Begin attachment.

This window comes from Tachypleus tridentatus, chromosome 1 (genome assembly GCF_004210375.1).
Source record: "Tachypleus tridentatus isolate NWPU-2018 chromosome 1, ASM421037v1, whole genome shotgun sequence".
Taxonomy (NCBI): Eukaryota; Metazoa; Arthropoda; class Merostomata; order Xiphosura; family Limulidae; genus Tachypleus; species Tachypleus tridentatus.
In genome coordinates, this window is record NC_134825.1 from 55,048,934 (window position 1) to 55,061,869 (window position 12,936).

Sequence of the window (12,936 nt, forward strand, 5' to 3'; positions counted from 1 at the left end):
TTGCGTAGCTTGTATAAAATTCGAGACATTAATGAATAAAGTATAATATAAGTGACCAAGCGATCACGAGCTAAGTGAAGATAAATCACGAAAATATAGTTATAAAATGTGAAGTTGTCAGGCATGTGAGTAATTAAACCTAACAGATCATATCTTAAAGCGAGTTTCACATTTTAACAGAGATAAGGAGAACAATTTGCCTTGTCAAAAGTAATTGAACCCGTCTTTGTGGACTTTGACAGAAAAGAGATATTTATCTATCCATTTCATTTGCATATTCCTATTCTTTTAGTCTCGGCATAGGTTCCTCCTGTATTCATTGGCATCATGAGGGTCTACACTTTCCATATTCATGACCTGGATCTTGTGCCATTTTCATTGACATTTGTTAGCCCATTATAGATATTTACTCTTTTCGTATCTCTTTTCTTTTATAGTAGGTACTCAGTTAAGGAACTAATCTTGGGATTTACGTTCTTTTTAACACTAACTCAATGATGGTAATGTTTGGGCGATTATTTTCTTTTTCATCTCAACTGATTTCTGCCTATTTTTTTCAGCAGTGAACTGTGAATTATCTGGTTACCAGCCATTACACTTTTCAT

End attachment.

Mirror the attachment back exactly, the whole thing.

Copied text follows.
This window comes from Tachypleus tridentatus, chromosome 1 (genome assembly GCF_004210375.1).
Source record: "Tachypleus tridentatus isolate NWPU-2018 chromosome 1, ASM421037v1, whole genome shotgun sequence".
Taxonomy (NCBI): Eukaryota; Metazoa; Arthropoda; class Merostomata; order Xiphosura; family Limulidae; genus Tachypleus; species Tachypleus tridentatus.
In genome coordinates, this window is record NC_134825.1 from 55,048,934 (window position 1) to 55,061,869 (window position 12,936).

Sequence of the window (12,936 nt, forward strand, 5' to 3'; positions counted from 1 at the left end):
TTGCGTAGCTTGTATAAAATTCGAGACATTAATGAATAAAGTATAATATAAGTGACCAAGCGATCACGAGCTAAGTGAAGATAAATCACGAAAATATAGTTATAAAATGTGAAGTTGTCAGGCATGTGAGTAATTAAACCTAACAGATCATATCTTAAAGCGAGTTTCACATTTTAACAGAGATAAGGAGAACAATTTGCCTTGTCAAAAGTAATTGAACCCGTCTTTGTGGACTTTGACAGAAAAGAGATATTTATCTATCCATTTCATTTGCATATTCCTATTCTTTTAGTCTCGGCATAGGTTCCTCCTGTATTCATTGGCATCATGAGGGTCTACACTTTCCATATTCATGACCTGGATCTTGTGCCATTTTCATTGACATTTGTTAGCCCATTATAGATATTTACTCTTTTCGTATCTCTTTTCTTTTATAGTAGGTACTCAGTTAAGGAACTAATCTTGGGATTTACGTTCTTTTTAACACTAACTCAATGATGGTAATGTTTGGGCGATTATTTTCTTTTTCATCTCAACTGATTTCTGCCTATTTTTTTCAGCAGTGAACTGTGAATTATCTGGTTACCAGCCATTACACTTTTCAT